Everyone knows what a dragon looks like, right? Or do they? This was the central question asked in a play that I took my son to on Saturday night. It was an interactive play full of “OOOH’s” and “AHHH’s.” Boo’s for the villains and cheers for the heroes. A perfect outdoor event for a date with my little man, complete with picnic and blanket and our own stuffed dragon that we couldn’t leave at home, of course. One of the themes that recurred throughout the play was that everyone viewed the dragon, in this case the hero of the story, as a version of themselves. Each person, when asked what a dragon looked like, described their own best attributes. Deep down, we all want to be heroes. Or more specifically, we see actual heroes as reflections of ourselves, whether or not we merit the description.

I am as guilty of this as the next person. Particularly in this specific case. I have always been intensely drawn to dragons. For as long as I can remember. From those that permeate ancient Chinese literature and art, symbolizing wisdom and beauty, to those enigmatically drawn by the imagination of Tolkien in “The Hobbit,” these creatures embody a mystery and grace that has drawn children and adults through the ages to admire and fear them. They are a series of contradictions that I think many of us, if we are honest, see in ourselves. They are both beautiful and hideous, heavily armored but vulnerable in their soft spots. Wise but full of riddles. They dwell in caves underground, but they can soar to the heavens. They can be both the villain and the hero, sometimes at different points of theĀ  same story. They are fully known to no one, yet known by everyone. They are mysterious, fiery, and beautiful and will, in my mind, always typify a deep and sacred part of myself.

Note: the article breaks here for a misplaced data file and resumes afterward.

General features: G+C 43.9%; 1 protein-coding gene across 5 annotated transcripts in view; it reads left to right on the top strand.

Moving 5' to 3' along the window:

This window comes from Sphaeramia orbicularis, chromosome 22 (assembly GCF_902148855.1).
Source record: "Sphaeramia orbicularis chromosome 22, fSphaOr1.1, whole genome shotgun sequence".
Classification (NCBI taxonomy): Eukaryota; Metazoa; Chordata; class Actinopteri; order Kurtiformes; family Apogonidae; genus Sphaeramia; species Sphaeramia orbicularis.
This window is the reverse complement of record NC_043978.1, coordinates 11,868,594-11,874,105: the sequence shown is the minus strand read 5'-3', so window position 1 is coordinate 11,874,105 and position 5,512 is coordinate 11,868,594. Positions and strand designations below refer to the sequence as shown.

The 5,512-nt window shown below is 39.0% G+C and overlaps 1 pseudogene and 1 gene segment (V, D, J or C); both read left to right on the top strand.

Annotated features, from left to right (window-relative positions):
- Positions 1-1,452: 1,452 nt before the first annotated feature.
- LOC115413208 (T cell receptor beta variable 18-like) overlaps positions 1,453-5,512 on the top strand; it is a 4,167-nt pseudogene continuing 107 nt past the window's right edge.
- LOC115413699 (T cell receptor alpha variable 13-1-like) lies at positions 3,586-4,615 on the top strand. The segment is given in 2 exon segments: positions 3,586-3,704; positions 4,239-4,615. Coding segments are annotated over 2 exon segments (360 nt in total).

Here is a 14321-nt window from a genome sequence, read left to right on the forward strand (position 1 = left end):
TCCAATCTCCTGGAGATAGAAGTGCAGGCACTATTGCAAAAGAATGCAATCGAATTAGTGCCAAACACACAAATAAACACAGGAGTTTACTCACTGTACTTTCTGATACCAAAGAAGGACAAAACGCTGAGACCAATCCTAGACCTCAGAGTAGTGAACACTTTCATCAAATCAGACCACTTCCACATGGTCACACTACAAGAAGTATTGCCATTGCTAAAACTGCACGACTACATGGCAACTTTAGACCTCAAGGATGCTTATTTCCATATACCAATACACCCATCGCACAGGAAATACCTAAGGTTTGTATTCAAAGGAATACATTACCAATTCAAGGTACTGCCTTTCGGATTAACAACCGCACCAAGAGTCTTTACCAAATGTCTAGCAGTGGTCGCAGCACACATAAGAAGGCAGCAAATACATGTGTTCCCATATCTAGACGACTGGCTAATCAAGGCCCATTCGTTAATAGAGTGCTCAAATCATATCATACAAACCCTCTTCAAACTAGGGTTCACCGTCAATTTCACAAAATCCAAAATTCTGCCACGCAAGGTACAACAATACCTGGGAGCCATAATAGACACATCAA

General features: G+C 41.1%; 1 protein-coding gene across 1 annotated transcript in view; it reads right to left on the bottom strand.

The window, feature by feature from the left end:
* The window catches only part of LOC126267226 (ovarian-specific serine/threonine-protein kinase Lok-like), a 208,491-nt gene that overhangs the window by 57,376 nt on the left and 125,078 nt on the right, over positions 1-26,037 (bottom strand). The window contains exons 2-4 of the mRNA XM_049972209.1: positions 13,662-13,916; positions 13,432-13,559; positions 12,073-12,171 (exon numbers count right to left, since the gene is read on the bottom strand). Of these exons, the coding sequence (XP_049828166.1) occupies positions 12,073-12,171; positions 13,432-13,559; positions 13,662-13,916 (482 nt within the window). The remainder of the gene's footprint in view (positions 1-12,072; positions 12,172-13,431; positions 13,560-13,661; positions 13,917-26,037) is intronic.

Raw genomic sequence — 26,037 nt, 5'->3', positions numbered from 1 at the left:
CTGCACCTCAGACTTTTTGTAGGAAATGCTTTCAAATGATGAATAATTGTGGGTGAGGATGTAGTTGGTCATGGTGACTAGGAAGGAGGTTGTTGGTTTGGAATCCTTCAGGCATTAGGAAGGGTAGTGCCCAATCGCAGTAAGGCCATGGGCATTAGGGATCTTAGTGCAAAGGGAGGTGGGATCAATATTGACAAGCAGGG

This is why I got a dragon tattoo when I was in college. It is a visible mark of something within me that very few people will actually understand, many will judge me for, and some will admire. But none of that matters because it is a constant reminder to me of the deep mysteries of the soul – of the consistent dualities that we see in ourselves and others which we try, too often, to reconcile or explain away. My son has seen it and asked why I have that picture on my back. It have explained it to him several times, but last nights play was a wonderful opportunity to explain to him again what beautiful enigmas these creatures are and remind him that even if they don’t in every story, in this one, they saved the day!